Read All About It! 5 Good Uses of Paper; 5 Sheety Ones

phone book

If killing trees is murder, we need a darn good reason to commit the act.

In truth, it is very challenging to morph into a pulp-free society –  one that celebrates without greeting cards and wrapping paper, communicates without monthly statements and markets without catalogs. And there is nothing like holding a tactile piece of newsprint in your hands to stay informed.

Here are some, but not all, reasons for and against ending our paper chase:

Good uses of a paper

1. Love Letters

letter mark hillary

Image: Mark Hillary

Romantic missives are simply warmer when penned by hand on recycled notepaper, a cocktail napkin, the back of a Southwest Airlines ticket folder, anything but e-mail. Electronic personals can feel disingenuous. When my dad died a couple of years ago, my mom brought out a stack of letters and poetry she had inspired in him. My children hold dear the letters they receive from loved ones at summer camp and store them in their treasure boxes. Need help composing an old-fashioned love letter? Check out Write Express for unblocking your deep, profound and horny (whoops, I mean desirous) sentiments.

2. The Daily News


Image: Matt Callow

As a graduate journalism student at the Medill School at Northwestern U, we were coaxed into the broadcast program by the faculty’s admonishment “print is dead.” Well, it is in a terminal state as many major dailies fold, but the industry is still kicking. Most of my cronies are New York Times die-hards, still quoting sections of the feature pages at dinner. True, the web is a vital source of news and information, but it will be a sad day when the presses stop running for good.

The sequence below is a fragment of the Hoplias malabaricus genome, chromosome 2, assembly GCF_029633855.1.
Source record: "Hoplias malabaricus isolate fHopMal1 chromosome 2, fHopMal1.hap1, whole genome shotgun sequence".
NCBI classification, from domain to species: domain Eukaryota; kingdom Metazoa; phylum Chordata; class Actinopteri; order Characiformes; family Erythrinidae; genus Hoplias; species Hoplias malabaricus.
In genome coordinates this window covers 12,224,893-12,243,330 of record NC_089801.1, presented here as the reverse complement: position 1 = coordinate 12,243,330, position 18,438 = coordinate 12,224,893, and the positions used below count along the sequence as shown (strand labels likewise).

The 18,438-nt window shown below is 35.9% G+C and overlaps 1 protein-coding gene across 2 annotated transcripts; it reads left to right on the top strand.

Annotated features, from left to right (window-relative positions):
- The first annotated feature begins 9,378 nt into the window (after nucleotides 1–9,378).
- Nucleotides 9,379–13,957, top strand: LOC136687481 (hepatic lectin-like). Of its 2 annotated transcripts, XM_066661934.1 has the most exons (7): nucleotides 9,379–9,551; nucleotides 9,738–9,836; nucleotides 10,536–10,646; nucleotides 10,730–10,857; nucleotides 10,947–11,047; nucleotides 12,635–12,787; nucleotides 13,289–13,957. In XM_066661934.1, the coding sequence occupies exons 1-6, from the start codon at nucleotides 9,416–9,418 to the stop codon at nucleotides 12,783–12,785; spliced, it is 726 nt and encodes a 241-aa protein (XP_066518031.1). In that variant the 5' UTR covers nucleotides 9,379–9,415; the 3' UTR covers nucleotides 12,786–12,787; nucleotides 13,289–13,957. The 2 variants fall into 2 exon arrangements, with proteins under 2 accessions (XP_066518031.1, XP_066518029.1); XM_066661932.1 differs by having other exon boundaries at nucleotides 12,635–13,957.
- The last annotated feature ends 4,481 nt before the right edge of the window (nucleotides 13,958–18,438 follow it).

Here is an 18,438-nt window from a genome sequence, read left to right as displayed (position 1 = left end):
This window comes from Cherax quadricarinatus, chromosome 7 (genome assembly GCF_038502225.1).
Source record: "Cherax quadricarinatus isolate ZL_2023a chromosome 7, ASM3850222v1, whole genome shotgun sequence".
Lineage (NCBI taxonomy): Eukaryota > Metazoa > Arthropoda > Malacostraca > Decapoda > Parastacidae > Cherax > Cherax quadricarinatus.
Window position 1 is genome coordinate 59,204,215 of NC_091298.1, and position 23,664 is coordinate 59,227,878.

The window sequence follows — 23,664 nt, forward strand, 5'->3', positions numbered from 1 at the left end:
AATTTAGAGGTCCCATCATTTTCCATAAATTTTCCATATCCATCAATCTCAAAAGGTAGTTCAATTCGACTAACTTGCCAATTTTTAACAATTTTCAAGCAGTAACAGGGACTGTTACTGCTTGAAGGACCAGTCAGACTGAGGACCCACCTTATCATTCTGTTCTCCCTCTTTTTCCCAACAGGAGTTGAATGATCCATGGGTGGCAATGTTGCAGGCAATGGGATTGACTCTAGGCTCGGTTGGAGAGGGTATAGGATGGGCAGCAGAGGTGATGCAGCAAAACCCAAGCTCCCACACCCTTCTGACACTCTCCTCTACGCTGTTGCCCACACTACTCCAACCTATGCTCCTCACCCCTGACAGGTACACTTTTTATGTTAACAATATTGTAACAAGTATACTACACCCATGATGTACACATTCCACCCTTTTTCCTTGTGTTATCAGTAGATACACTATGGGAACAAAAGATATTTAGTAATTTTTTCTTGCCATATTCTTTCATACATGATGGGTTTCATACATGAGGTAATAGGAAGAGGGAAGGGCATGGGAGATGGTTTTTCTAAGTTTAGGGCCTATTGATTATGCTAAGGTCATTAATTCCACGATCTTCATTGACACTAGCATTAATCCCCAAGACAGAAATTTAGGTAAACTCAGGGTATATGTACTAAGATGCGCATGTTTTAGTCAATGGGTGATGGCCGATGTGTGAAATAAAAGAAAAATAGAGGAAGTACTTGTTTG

3. Bathroom


As far as I can tell, there is still no better alternative on the market than recycled toilet and tissue paper. Just wish they could make a green one that is soft. We’re not baboons, you know. Well, at least most of us.

4. Photographs

Stanford, Sonoma, etc summer 2009 025

Image: Luanne Bradley

True, we could manage to print out fewer of them, but photos are archival art most of us can afford. Anyone still buying costly original art during the recession must be in the military business. But a photo wall  – now that’s doable for the thrifty eco set. While most of us store our pictures in our document folders, we tend to print the ones that have the most meaning or tell the story of our past. I cannot live without them, except of course for the ones that make me look old and fat.

5. Fiction


There’s nothing stranger than reading moving fiction, like The Guernsey Literary and Potato Peel Pie Society, on a small screen. I admit ebooks from vendors like Books on Board are a helpful adjunct to bulky books when traveling and avid readers can download dozens to peruse all summer long. But the concept of “pleasure reading” denotes taking the time to immerse one’s self in another place and time. It is difficult to become an armchair traveler when the arms are connected to a task chair. Again, it’s the tactile pleasure of making friends with your novel and lovingly embracing it, turning and folding its pages and coming back to it for more pleasure when you desire it.

Bad uses of Paper

1.  Disposable Paper Goods